Sources: IMF, International Financial Statistics and Fund staff calculations.
1 Variability is measured by the coefficient of variation (standard deviation divided by the average) multiplied by 1000, of the nominal effective exchange rate.
2 EMS currencies measured by simple average of variability of nominal effective exchange rates of participants.
It appears that the operations of the EMS have had a moderating effect on the exchange rate variability of the participating currencies, with this influence spreading to those European currencies outside the system that have close economic and financial ties with the participants. In contrast, the variability of nominal effective exchange rates of the U.S. dollar, the Japanese yen, and the pound sterling has risen sharply since 1979.
The EMS has as its specific aim the creation of “a zone of monetary stability in Europe,” encompassing “greater stability at home and abroad.” “Stability abroad” is equivalent to exchange rate stability, and many official references imply that “monetary stability at home” is to be interpreted as domestic monetary developments consistent with stable domestic costs and prices. The stability of exchange rates, as well as of costs and prices, is seen as an essential precondition for further economic integration among EC countries, for economic growth, and for the narrowing of differences in living standards.
The hopes that the EMS would promote greater convergence of economic policies and developments and eventually facilitate economic integration have, so far, not been fulfilled. The convergence of policies has been insufficient to achieve convergence of economic performance and, in particular, of cost and price developments. This, in turn, made it difficult to maintain a high degree of exchange rate stability. An opinion held by many, however, is that the existence of and the constraints imposed by the EMS helped to prevent a greater divergence of economic developments in the participating countries.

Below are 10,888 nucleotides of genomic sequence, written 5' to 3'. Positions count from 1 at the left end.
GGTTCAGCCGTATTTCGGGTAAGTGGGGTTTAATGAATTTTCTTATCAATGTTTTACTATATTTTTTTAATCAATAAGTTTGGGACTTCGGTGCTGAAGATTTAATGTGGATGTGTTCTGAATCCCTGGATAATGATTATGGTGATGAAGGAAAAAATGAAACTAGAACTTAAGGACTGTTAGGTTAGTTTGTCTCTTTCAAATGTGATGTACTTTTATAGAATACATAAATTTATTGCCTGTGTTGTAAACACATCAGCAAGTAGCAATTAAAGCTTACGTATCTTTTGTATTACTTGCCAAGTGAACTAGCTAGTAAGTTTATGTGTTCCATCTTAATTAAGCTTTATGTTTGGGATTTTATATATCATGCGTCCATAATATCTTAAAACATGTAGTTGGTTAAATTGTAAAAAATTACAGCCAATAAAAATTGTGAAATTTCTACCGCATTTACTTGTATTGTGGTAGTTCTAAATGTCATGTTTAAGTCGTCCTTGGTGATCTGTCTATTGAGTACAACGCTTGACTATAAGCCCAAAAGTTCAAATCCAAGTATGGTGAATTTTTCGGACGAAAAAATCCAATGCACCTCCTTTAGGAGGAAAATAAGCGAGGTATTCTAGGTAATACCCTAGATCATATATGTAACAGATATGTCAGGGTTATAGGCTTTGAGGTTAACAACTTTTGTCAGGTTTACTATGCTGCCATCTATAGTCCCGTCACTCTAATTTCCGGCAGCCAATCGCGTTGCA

In 1979, the preconditions for convergence appeared to be improving both within and outside the EC. Inflation rates had been dropping or stabilizing since 1975, and differences in inflation rates between member countries reached a minimum in 1978. The launching of the EMS roughly coincided with the second major oil price increases, which caused an increase of inflationary pressures. Differences in inflation levels widened (Chart 3); consumer prices in the Federal Republic of Germany rose by 16 per cent from 1978 to 1981, but by 42 per cent in France and 64 per cent in Italy, for instance. By the end of 1982 a major convergence of inflation rates was not yet in sight, although inflation differentials had fallen somewhat from their 1980 levels.
Chart 3.Consumer prices, 1979-82
Source: IMF, International Financial Statistics.
In the monetary field, the EMS period saw a certain convergence of interest rate movements in participating countries. While interest rate developments in the United States played a significant role, a substantial part of the convergence can be attributed to the establishment of the EMS and to monetary measures taken in this context. Larger EMS countries, especially Germany, use the rate of growth of monetary aggregates as normative, intermediate goals of monetary policy. As stability of the exchange rate is especially important for the smaller EMS countries with very open economies, monetary policy in these countries has often been geared to achieve external stability. While this has resulted in a tendency to equalize interest rate developments within the EMS, monetary expansion within the smaller countries has remained partly outside the control of the authorities.
The medium-term rise in interest rates in most countries was accompanied by a slower nominal money supply growth, although the change in the growth rate of both narrow and broad money was very different in individual countries. The rate of domestic credit expansion is of considerable interest as an indicator of the determination and success of the authorities in controlling domestic monetary developments. This rate was, like those for other monetary aggregates, quite different in the various participating countries. Developments appear, however, to have converged somewhat during the first years of the EMS. In all participating countries (with the exception of Denmark), the rate of domestic credit expansion in 1979-81 was, on average, slower than or about the same as that experienced in 1974-78, and generally decreased more for countries with a high rate of expansion in the period preceding the introduction of the EMS.